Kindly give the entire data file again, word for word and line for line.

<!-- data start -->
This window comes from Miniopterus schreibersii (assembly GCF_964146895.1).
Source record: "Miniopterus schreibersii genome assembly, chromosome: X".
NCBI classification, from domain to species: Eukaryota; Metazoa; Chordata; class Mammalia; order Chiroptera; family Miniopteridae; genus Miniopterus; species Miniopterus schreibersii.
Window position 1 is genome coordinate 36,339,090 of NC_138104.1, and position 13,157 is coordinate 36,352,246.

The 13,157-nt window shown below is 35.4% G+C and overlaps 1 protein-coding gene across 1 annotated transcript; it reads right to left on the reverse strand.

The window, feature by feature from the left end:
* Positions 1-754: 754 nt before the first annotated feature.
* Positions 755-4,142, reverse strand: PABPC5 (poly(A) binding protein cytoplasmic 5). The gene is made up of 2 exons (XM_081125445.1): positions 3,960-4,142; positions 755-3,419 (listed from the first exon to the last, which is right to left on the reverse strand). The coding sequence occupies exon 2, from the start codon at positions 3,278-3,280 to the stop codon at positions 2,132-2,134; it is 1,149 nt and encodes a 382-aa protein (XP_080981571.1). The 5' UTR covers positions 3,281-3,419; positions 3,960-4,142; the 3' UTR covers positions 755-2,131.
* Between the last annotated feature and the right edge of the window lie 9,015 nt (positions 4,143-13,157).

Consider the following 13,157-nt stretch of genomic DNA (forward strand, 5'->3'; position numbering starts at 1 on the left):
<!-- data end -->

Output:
This window comes from Miniopterus schreibersii (assembly GCF_964146895.1).
Source record: "Miniopterus schreibersii genome assembly, chromosome: X".
NCBI classification, from domain to species: Eukaryota; Metazoa; Chordata; class Mammalia; order Chiroptera; family Miniopteridae; genus Miniopterus; species Miniopterus schreibersii.
Window position 1 is genome coordinate 36,339,090 of NC_138104.1, and position 13,157 is coordinate 36,352,246.

The 13,157-nt window shown below is 35.4% G+C and overlaps 1 protein-coding gene across 1 annotated transcript; it reads right to left on the reverse strand.

The window, feature by feature from the left end:
* Positions 1-754: 754 nt before the first annotated feature.
* Positions 755-4,142, reverse strand: PABPC5 (poly(A) binding protein cytoplasmic 5). The gene is made up of 2 exons (XM_081125445.1): positions 3,960-4,142; positions 755-3,419 (listed from the first exon to the last, which is right to left on the reverse strand). The coding sequence occupies exon 2, from the start codon at positions 3,278-3,280 to the stop codon at positions 2,132-2,134; it is 1,149 nt and encodes a 382-aa protein (XP_080981571.1). The 5' UTR covers positions 3,281-3,419; positions 3,960-4,142; the 3' UTR covers positions 755-2,131.
* Between the last annotated feature and the right edge of the window lie 9,015 nt (positions 4,143-13,157).

Consider the following 13,157-nt stretch of genomic DNA (forward strand, 5'->3'; position numbering starts at 1 on the left):